Your question, as it is currently phrased, does not have an answer. You want Frankish halakhic sources from the 8th century?? They don't exist. In fact, good luck finding a Western European halakhic source from before the 10th. While it is true that Jews were purveyors of wine during the reigns of the Carolingian emperors, by the time we get to the turn of the millennium we find it being killed off by a variety of factors - one of which is the ban on gentile wine.
Were Jews unaware of this ban previously? Were those engaged in the trade simply disinterested? Those are good questions, but I don't know that it's possible to find good answers to them.
If you would like to read more about this issue, see Prof. Haym Soloveitchik, "Halakhah, Taboo, and Moneylending", Collected Essays I, 224-236. He sees the decline of trading and the rise of moneylending as inextricably related, and the role of viticulture as particularly relevant there. I quote one section (pp230-231):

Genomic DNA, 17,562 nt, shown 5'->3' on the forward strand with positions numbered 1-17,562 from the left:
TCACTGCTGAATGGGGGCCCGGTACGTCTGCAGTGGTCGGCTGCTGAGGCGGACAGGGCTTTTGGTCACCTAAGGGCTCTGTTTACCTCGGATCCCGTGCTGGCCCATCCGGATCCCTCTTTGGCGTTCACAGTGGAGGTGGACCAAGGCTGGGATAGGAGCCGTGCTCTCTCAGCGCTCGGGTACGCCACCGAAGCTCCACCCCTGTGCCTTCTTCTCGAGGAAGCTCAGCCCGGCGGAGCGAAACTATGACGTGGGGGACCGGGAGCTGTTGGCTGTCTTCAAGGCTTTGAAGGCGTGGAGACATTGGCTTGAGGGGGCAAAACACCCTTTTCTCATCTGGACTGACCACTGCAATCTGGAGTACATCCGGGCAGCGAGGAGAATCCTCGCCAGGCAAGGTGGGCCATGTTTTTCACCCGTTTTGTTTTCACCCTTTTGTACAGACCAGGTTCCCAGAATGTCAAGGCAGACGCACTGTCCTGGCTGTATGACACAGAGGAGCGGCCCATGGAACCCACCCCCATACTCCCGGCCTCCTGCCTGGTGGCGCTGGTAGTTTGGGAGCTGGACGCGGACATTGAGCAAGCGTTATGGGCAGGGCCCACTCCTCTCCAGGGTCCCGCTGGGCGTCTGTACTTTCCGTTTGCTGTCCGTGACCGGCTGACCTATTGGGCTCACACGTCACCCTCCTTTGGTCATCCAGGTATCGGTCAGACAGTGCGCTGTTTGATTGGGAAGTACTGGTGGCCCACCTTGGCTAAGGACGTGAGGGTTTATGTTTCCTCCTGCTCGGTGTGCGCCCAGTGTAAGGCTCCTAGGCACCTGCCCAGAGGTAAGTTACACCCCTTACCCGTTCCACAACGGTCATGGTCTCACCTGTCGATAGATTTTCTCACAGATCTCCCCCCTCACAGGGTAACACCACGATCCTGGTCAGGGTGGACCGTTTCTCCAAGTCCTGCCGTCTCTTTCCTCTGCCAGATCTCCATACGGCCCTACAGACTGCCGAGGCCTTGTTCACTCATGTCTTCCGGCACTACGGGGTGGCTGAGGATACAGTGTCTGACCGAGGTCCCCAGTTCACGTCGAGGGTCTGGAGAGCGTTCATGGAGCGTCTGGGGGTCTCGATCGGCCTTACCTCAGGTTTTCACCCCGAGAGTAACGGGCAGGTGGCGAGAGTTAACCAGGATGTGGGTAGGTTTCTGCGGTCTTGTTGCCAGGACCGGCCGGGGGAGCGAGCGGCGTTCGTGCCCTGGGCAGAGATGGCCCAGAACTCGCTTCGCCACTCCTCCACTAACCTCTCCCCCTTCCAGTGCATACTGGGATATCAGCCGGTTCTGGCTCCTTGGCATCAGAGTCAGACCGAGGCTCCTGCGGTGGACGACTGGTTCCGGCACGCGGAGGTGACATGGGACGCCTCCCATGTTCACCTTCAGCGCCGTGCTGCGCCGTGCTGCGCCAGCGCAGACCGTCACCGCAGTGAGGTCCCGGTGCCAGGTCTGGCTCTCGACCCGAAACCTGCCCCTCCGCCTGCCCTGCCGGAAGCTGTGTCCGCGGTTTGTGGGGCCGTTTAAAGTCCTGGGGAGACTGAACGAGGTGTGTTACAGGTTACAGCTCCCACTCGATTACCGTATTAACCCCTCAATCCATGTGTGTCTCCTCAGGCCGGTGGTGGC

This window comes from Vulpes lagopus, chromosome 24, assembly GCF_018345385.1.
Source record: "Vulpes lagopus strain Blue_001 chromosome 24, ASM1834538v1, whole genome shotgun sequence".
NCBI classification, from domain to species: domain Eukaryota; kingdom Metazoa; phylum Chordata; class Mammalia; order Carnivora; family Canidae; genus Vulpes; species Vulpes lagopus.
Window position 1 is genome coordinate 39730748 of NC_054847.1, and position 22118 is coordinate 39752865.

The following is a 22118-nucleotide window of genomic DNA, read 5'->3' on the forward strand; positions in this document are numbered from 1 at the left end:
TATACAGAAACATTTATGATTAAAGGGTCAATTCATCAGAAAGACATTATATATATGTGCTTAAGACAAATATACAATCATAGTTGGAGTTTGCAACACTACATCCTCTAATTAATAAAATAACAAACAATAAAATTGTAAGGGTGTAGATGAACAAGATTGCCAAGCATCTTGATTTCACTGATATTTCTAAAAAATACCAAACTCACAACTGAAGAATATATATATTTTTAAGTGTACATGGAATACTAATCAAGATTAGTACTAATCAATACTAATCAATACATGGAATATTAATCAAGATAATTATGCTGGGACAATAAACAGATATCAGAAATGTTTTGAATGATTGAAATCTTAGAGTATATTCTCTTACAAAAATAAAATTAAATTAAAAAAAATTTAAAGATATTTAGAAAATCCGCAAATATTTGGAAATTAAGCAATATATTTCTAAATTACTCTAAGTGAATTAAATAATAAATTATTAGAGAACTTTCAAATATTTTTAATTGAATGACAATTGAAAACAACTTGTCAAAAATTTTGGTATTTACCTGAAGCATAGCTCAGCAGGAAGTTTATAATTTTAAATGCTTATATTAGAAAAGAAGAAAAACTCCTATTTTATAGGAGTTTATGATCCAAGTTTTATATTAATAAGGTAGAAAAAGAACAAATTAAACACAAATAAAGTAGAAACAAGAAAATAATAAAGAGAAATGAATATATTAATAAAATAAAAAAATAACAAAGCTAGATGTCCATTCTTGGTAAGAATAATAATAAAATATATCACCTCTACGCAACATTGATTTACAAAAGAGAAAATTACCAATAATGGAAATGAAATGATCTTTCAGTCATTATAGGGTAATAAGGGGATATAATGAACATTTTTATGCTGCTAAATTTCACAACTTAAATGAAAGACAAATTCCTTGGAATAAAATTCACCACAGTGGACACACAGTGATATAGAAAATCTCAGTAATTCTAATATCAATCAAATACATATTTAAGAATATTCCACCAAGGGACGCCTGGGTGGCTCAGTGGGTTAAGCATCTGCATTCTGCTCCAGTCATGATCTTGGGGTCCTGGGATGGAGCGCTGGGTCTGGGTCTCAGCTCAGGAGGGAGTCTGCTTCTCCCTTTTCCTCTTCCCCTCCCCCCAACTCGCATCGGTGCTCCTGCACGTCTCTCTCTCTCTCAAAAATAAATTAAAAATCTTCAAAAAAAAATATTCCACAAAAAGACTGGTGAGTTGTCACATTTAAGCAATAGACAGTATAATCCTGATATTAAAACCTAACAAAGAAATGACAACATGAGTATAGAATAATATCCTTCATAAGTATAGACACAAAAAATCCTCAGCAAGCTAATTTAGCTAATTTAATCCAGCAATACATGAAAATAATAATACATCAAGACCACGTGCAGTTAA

Jewish law forbids drinking wine touched by Gentiles. Consequently,
Jews had to produce their own wine - no small task considering the
enormous quantities that were being consumed during the Middle Ages.
In the Mediterranean lands, this was purely a question of manpower -
as the grape is a sub-tropical fruit and grows there naturally. In
northern Europe, however, viticulture is a constant struggle against
the natural environment... When Jews first crossed the Alps or when
any of them first moved into any new location in the temperate zone,
they had to ensure for themselves a steady supply not only of kosher
meat but also of kosher wine. The first was no problem; the second
could be achieved only by either acquiring the skills of the vintners
or forming a close tie with this relatively elite group of workers
with whose accumulated skills, handed down from father to son over the
centuries, no lord could dispense.
Jews in the Carolingian era... were traders, often of luxury items.
They swiftly realized that their necessary skill in viticulture or
their long-standing contacts with vintners could be put to very
lucrative use and, as one way to a ruler's heart is through his
stomach, purveying quality wine could also give them access to power -
so crucial for their physical safety.